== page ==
Hello nsuarez19, good question, I'd really like to make it into a commercial product and put it on the shelves at best buy or something haha.. I would also love to be able to mass produce kits, both laser cut and 3d print versions. I'm just not 100% sure if anyone would be interested. Plus I'm constantly working on the design, redesigning reprinting and always going back to the drawing board. More comments like yours are a definite help to motivate me and potentially get my butt in gear getting the iTorch out there and available for people. :)
This is what I've been working on mostly though, newest model of the iTorch! Over 50% smaller, wayyy lighter, far less light bleeding, 3 step build kit. :)
<p>when will this come out!</p>
Thanks for the input plucas1, I have been experimenting with tying everything into one power source. Unfortunately my local radioshack has a very limited selection. Which leaves me to make my own battery pack, like the ones you can find here at instructables.com!
<p>hey nice work, I really like your work so far </p><p>I would change one thing though and use a 12volt lipo pack with a regulator for the 5v and 9volt rails. the reasons for this is 2 fold, I really don't want to pay for 3 battery packs and pi's and LCD's like a constant voltage. the fans will probably take up to 15volt depending on quality, make, etc.</p>
<p>actually your LCD handles 6-15volt so you could run that of the 12volt too saving on precious room. yes the batteries will deplete faster but if its about portability then downsize on batteries</p>
Thanks Jim. I was using it for reflection and heat dispersal. Maybe I will paint it white for a better effect! On the first model I used half reflective tape and half tin foil.
<p>You will get better results using white paint inside, instead of foil, unless your foil is serving an additonal function as heat dispersal. Foil isn't actually all that reflective.</p>
I am familiar, currently that is on the back burner for now. We have a objet printer here at school, unfortunately pricing is quite high. So die to that and the fact that I'm working on a newer version that has improved performance, getting a finished 3d model made to print for this build may have to wait another week or two. Thanks for taking the time to comment aternes1!
if you are familiar with CAD programs, you can probably design your housing in 3D the get it printed from the website Shapeways.
<p>iTorch Kit fresh cut! Who wants one? :)</p>
I have thought about it Blue_Hawaii, I don't know if anyone would give me money though haha. It has been a struggle to find the funds to keep developing. But that only makes things interesting, and let's me try to find creative ways to solve arising problems. :)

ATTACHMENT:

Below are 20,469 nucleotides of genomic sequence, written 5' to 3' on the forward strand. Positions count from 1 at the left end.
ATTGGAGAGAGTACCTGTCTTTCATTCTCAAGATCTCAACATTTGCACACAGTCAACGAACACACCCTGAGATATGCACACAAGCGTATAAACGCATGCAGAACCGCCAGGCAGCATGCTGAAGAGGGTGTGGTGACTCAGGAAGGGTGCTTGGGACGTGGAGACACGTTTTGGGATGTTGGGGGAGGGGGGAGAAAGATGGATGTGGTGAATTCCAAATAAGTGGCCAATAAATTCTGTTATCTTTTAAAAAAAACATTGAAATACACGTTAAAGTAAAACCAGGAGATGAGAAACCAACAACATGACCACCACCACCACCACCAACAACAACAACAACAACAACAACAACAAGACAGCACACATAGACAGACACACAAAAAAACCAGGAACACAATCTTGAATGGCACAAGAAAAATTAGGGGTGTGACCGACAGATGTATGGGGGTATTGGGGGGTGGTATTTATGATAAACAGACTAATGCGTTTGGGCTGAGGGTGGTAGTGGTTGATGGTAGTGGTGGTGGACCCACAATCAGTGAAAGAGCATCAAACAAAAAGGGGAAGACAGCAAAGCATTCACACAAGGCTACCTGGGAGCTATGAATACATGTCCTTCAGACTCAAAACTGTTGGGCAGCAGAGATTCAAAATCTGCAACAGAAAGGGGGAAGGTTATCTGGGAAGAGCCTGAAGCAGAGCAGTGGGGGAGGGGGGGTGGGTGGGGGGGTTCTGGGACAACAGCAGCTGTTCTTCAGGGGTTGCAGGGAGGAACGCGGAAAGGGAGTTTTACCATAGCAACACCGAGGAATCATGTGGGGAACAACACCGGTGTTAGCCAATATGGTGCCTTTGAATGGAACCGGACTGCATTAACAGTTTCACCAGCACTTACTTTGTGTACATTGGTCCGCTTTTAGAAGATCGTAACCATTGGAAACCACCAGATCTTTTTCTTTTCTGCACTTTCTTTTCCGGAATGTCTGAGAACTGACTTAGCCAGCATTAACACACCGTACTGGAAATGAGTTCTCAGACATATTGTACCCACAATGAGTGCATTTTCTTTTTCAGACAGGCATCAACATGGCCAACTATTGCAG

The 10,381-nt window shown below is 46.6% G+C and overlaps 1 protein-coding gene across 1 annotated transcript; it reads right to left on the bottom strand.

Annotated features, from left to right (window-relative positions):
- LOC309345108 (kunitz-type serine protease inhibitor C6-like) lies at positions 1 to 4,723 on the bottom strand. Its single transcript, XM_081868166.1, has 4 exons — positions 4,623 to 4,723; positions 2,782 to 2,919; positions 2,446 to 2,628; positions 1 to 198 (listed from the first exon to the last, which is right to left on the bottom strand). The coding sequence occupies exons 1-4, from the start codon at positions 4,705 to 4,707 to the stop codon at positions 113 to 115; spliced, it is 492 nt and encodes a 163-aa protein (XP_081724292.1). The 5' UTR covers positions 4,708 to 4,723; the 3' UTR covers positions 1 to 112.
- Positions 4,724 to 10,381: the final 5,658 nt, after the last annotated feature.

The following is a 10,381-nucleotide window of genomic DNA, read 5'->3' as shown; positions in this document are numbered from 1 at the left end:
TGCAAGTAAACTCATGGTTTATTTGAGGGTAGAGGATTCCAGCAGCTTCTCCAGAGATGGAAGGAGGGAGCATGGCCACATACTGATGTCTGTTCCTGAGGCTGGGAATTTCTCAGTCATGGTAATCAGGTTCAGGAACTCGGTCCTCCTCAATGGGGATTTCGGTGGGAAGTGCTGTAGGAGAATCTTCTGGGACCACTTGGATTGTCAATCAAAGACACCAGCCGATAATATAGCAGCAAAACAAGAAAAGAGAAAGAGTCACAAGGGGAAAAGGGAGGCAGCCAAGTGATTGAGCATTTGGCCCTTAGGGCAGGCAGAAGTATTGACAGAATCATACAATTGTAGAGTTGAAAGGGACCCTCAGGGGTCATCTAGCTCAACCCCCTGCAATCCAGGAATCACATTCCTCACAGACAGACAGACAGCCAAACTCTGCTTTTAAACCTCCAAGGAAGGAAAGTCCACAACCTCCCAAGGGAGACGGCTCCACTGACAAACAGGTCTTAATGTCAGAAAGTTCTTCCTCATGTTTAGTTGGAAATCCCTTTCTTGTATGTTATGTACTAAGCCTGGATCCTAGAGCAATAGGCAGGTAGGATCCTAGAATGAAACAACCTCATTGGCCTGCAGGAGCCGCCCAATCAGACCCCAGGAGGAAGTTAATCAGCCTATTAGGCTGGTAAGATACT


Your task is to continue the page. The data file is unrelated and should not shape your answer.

Thought about doing a Kickstarter to get the funding you need to go big time?
Thanks for the comment craftclarity! I have had a hard time choosing between lead images and keep switching between the logo and the cutout of the actual prototype.. Now that you've mentioned that I think I'll leave the prototype up more!
<p>I really like this project—I bet it would get more attention if the lead image told the story of what it actually is, though. I wouldn't have known what you were talking about if I hadn't clicked through...You might consider putting a nicer lead image up. <br>Other than that, cool build, great 'ible! Keep 'em coming!</p>
Thanks rahacamp, more content on the way soon, keep an eye out!
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I'm currently working on using the iTorch in a game platform. Where the iTorch is both the viewing device as well as the controller!
Thanks Ron! You certainly have a grasp on what I'm going for, many possibilities indeed. Some of them I talk about in my blog Facebook.com/iTorch has more info.<br> And thanks for pointing that out about the prices, i added links to most of the items but forgot prices, I should add that right away! :)<br>LCD - 45$<br>Raspberry pi - 35$<br>SD card - 10-20$<br>SuperBright flashlight - 50$ + batteries = 80$<br>Wood material( all together for prototyping builds) 250$ <br>One iTorch wood material - 3-4$<br>Total fabrication lab time (r&amp;d access to laser cutter) 10$/hr- 150-250$<br>Fab time for 1 iTorch - 5$<br>Misc parts from RadioShack - fan/ batteries / adapter - $40<br><br>So I guess for one iTorch without all the research and development time in the lab would cost approximately $200-220.
<p>I was thinking &quot;iTorch&quot; in the sense of computer-enabled flashlight (the British call a flashlight a &quot;torch&quot;).</p><p>Being able to make your own DIY handheld projector is fun, but what is most exciting to me is the possibility for sharing a media experience with friends in a dark room or city at night. Make a dozen of these and I can see kids using them to create a puppet or planetarium show; or perhaps each person has a puzzle piece and needs to coordinate with the other participants to complete the puzzle.</p><p>How much do all the ingredients currently cost?</p>
Does anyone like the Ghostbusters poster? :)
The raspberry pi definitely gives the iTorch more possibilities. But the iTorch is a flashlight powered projector that can take composite input currently. Developing a small computer/media processor for the iTorch could be in the future.
Would I be correct and assume this is more of a raspberry pi powered projector? iTorch is kinda misleading to me, but interesting intructable none the less.